Just as years of ski lessons became less critical for a newcomer to gain skill on skis, a great surge in construction of ski resorts got underway in the northeastern US. Existing ski resorts like Cranmore quite suddenly had to cope with vastly increased competition from new areas on the higher peaks of the northeastern mountains, and from European and western destinations made newly accessible by air travel. Herbert struggled with these trends, and engineered the gradual expansion of lifts and terrain. He continued Cranmore’s early lead in mechanical snow grooming, and arranged for the installation of snowmaking around 1969 or 1970. While Cranmore lost the pre-eminent position in the hierarchy of eastern resorts it held in the 1940s, it remained a viable mid-sized ski area with a loyal following. In 1984, faced with the unwillingness of his partners to invest more in the resort, Herbert put the mountain up for sale and bowed out of the ski business.

It was 45 years after Herbert and Hannes took their first run on Cranmore. On the way down they had paused, and Hannes told Herbert, “Well Herbert, it isn’t St. Anton, it isn’t the Arlberg, but we’re going to love it here”.

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New England Ski Museum Unveils New Permanent Exhibition

For the first time in many decades, the New England Ski Museum has new nesm exhibitrevamped its permanent exhibition, those images and artifacts that stay on view from year to year while the museum’s shorter-term displays frequently change. The new exhibition, titled “From the First Tracks to the Fall Line: eight thousand years of skiing”, presents a coherent chronology of the development of skiing from its prehistoric roots up until the advent of the shaped ski in the 1990s, and includes local aspects of ski history with national implications such as several important ‘firsts’ at Cannon Mountain, and the career of Bode Miller.

“For years, when an important or interesting object came to the museum, it was placed on display where it would fit physically, not necessarily where it fit chronologically,” noted executive director Jeff Leich. “These renovations will give our visitors a much more logical sense of how skiing developed.”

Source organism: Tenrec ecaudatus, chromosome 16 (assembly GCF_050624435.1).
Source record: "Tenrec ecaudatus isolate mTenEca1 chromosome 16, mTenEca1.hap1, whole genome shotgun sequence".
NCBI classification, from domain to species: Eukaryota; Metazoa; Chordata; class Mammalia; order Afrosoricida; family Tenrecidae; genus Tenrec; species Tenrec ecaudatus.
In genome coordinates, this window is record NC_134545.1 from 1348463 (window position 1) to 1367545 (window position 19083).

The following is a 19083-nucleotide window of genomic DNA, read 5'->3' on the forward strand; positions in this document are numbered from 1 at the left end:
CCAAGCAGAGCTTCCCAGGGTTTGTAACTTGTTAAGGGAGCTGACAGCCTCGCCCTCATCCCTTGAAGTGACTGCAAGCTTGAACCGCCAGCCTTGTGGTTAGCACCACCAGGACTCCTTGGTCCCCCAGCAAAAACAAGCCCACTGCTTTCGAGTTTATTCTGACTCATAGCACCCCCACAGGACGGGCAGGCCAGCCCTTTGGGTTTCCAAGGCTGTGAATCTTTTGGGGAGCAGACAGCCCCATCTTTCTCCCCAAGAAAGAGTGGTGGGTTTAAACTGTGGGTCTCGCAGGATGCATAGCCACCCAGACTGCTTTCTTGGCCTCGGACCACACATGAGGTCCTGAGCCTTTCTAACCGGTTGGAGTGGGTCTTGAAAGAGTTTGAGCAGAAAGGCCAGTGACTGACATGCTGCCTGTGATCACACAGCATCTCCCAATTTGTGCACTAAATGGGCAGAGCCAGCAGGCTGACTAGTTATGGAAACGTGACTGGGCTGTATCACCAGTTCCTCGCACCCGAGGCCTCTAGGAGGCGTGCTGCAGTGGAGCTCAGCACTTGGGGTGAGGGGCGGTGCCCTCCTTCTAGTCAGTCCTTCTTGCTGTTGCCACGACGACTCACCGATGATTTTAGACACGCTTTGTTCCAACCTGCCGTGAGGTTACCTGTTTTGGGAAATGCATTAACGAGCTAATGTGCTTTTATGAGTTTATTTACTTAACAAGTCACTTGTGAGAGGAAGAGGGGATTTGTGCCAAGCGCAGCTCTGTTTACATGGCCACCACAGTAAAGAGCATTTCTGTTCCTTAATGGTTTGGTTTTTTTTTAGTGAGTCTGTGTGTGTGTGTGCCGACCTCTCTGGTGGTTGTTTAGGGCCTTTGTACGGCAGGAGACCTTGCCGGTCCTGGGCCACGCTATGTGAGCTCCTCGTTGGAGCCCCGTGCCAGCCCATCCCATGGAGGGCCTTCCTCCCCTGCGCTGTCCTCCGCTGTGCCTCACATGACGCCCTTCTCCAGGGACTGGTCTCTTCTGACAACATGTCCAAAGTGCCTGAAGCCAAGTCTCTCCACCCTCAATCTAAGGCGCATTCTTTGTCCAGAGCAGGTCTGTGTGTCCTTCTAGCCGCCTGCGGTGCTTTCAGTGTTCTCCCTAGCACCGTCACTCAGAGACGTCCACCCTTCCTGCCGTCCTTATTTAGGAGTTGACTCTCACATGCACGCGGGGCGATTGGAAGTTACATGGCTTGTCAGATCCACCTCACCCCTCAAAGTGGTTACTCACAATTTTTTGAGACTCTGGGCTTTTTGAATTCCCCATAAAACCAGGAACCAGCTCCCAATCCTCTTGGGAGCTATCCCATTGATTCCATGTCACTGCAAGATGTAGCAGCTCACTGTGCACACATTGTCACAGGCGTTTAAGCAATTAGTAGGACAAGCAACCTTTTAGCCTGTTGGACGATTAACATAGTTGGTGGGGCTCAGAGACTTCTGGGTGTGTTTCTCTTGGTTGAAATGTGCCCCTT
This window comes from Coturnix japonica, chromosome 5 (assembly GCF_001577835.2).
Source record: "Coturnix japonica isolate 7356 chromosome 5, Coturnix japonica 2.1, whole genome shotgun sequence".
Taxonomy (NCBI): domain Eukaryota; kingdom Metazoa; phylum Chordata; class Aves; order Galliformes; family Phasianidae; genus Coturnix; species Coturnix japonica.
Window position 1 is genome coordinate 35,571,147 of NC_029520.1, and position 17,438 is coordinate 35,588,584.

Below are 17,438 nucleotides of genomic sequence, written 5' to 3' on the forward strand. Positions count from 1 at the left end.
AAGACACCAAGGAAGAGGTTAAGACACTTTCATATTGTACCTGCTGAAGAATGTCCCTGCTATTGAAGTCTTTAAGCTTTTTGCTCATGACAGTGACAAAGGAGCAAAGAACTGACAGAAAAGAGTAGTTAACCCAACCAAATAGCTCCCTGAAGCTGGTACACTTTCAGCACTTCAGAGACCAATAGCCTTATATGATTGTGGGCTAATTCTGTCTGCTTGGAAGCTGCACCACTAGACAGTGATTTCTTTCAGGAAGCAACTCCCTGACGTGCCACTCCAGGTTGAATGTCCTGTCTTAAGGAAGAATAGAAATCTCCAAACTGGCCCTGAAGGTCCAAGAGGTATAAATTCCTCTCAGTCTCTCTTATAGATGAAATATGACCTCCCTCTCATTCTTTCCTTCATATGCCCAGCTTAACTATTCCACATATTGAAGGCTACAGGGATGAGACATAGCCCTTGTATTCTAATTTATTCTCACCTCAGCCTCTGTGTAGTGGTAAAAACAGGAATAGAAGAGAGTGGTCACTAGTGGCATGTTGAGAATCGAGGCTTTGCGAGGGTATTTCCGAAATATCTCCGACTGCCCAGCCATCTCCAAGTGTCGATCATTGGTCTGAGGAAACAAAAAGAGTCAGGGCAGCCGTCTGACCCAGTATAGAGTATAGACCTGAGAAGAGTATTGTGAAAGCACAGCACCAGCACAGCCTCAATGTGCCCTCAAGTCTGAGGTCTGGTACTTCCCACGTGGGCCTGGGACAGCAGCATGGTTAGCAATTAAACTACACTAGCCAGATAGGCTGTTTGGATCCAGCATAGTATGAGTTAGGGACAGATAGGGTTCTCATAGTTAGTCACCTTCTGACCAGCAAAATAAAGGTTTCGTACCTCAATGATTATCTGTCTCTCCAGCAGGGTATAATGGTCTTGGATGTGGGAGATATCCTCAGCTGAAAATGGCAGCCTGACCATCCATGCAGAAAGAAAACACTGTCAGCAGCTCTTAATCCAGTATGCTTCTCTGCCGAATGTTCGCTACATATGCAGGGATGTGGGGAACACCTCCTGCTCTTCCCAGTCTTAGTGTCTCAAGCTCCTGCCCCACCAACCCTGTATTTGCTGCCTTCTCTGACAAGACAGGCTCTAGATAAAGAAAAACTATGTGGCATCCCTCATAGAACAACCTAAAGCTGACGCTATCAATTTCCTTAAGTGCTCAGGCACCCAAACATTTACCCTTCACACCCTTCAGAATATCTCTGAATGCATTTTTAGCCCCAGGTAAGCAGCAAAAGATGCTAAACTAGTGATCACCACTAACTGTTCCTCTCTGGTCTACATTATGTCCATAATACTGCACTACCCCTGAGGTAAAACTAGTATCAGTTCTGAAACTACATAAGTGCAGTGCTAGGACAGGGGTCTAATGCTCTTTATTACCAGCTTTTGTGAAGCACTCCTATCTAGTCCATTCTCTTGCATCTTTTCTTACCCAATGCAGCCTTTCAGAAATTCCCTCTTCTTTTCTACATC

The ski museum’s overhaul was made possible partly though a grant from the Institute of Museum and Library Services (IMLS), the agency that channels federal support to museums. IMLS seeks to create strong libraries and museums that connect people to information and ideas.

The exhibition features several 27 inch video screens, on which visitors can view their choices of film clips that explore topics such as ski instruction, the power and danger of avalanches, the early days of snowboarding, and the revival of the telemark turn. Despite the relatively small space of the museum’s exhibition hall, the film clips and in-depth articles on aspects of ski history published in the Museum’s Journal, which staff and docents make available to visitors on request, expand and augment the reach of the exhibition.

Upon entering the Museum, visitors see a short video introduction to skiing, coupled with an introductory alcove in which replicas of prehistoric skis—authentically produced by tribesmen in Central Asia who still use them—are paired with K2 Fours such as Bode Miller used when he first popularized shaped skis in the mid 1990s. Miller’s five Olympic medals on display mark some of his more recent skiing achievements.

The exhibition quickly focuses in on the transplantation of skiing from Europe to New England, and especially on the rapid growth of the sport and the fledgling businesses built around the sport in the 1930s. One important aspect of that decade was the creation of the National Ski Patrol to provide first aid to injured skiers, and the NSP in turn was a key advocate of the US Army’s mountain troops that became known as the 10th Mountain Division. Following the Second World War, veterans of the 10th were hugely significant in opening ski resorts around the country.

The rise of modern ski resorts in the 1950s and 1960s was followed by a retrenchment in the 1970s and 1980s, leading to the ‘lost ski area’ phenomenon as numerous small areas closed. Nordic skiing saw increasing popularity, and two new American forms, freestyle and snowboarding, appeared in the 1970s.